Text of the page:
Your Cell Phone and Your Rights in a Florida Criminal Case
Consumer demand for the latest in cell phone technology remains high, so manufacturers continue their efforts to develop features that give them a leg up over their competition. However, while you might be impressed with the bells and whistles that come with every new device, you may not realize that these innovations could impact your rights in a Florida criminal case. One feature that you appreciate for its convenience is biometrics, in which face recognition and/or finger scanning will unlock your cell phone. If police access the personal, sensitive information, that implicates you in a crime, you could face charges.
Of course, one of the first questions is whether it’s legal for officers to force you to unlock your phone via biometrics. The answer isn’t simple, as it ties into complex constitutional and civil rights issues. A Florida criminal defense attorney can provide details regarding your case, but an overview may be useful.
Application of the Fourth Amendment: The Bill of Rights and the Declaration of Rights to the Florida Constitution both protect people from unreasonable search and seizure by law enforcement. The only way police can conduct a search is if they have a search warrant, supported by probable cause and signed by a judge. Because forcing you to access your phone via face recognition or finger scan is considered a search, officers must have a search warrant. It’s a violation of your civil rights if they don’t.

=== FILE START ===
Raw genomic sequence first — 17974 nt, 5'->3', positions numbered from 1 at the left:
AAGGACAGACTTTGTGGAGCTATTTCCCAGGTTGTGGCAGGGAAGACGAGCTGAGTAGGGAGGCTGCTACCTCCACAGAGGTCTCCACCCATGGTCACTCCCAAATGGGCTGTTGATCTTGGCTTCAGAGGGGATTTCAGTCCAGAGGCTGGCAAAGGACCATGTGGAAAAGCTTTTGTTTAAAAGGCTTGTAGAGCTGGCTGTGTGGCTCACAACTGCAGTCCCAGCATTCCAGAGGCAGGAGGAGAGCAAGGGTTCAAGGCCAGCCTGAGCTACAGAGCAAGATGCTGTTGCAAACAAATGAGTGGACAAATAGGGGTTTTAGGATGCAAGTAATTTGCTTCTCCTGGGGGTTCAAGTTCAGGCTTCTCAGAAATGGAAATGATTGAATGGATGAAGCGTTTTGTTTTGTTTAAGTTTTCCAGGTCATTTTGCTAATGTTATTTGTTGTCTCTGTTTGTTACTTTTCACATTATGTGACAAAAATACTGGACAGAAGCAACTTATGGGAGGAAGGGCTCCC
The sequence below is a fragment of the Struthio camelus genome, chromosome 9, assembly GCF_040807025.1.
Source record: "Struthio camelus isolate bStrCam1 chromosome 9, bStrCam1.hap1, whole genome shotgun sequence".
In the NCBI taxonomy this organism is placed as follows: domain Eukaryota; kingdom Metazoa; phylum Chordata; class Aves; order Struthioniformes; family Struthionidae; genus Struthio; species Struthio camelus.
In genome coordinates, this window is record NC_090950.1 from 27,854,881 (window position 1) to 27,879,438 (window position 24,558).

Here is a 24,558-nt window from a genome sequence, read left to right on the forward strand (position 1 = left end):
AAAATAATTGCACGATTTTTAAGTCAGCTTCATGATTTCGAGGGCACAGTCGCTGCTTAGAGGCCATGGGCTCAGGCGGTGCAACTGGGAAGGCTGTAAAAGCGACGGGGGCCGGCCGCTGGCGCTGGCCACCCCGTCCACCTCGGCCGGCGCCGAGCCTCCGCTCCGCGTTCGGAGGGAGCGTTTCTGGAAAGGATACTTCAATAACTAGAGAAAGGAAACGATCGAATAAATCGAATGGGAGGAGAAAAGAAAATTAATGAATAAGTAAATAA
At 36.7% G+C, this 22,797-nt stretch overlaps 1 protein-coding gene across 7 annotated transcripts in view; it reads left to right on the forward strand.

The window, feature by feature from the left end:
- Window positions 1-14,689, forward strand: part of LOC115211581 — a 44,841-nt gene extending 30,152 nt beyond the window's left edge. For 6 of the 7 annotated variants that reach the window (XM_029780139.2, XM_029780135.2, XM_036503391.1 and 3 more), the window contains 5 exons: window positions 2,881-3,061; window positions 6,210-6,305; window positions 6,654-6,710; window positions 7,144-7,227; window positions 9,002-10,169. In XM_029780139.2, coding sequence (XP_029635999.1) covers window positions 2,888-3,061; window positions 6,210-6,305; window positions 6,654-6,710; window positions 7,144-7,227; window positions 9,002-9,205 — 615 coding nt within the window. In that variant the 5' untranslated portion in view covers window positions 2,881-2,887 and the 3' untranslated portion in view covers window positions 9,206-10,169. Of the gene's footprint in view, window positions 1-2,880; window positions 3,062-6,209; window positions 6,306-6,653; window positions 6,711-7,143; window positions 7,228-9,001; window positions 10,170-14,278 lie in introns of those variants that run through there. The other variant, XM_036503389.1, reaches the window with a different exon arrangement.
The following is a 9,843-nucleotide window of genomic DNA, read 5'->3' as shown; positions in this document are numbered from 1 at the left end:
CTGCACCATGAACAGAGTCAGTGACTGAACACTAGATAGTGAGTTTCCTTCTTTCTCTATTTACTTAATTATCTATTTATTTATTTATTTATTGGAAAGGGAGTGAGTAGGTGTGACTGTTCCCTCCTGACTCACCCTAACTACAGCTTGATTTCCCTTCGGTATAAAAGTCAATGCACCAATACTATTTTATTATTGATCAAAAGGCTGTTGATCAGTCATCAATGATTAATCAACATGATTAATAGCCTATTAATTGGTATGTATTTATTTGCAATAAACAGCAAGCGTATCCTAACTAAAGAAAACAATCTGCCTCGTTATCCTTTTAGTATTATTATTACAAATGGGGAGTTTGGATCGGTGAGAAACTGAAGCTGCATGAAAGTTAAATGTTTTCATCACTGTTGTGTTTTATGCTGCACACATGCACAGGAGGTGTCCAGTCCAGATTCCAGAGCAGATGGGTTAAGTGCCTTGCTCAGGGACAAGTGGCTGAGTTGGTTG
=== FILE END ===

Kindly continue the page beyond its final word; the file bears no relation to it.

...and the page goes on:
Fifth Amendment Issues on Self-Incrimination: If police do have a proper search warrant and are not violating your Fourth Amendment protections, there may be questions regarding your Fifth Amendment rights. The information on your phone could constitute testimony. Florida’s Constitution specifically states that a person cannot be compelled to be a witness against oneself in any criminal matter. By unlocking your phone, you could be providing officers with evidence that could be used against you in court, such as:
- Emails and texts;
- Photos and video;
- Social media content;
- Text you send through online messaging services; and,
- Contact information and call history.
What To Do in Encounters with Police: If officers force you to unlock your phone through biometrics, keep in mind the following tips:
- Exercise your right to remain silent and don’t answer any questions.
- Don’t make any statements, other than refusing your consent to the search;
- If police do have a warrant, review it carefully to determine whether it’s signed and provides authority to search your phone;
- Never resist police efforts, either verbally or physically; and,
- Request to contact your defense attorney immediately.
Contact a Florida Criminal Defense Lawyer Regarding Your Case
The criminal justice system moves slowly as compared to technology, so it could be years before there’s a definitive answer on police forcing you to unlock your phone via biometrics. Until then, you should trust experienced legal counsel to assess every possible angle for defending your interests. To schedule a consultation, please contact Fort Lauderdale criminal attorney Kevin J. Kulik. We can provide additional information after reviewing your case.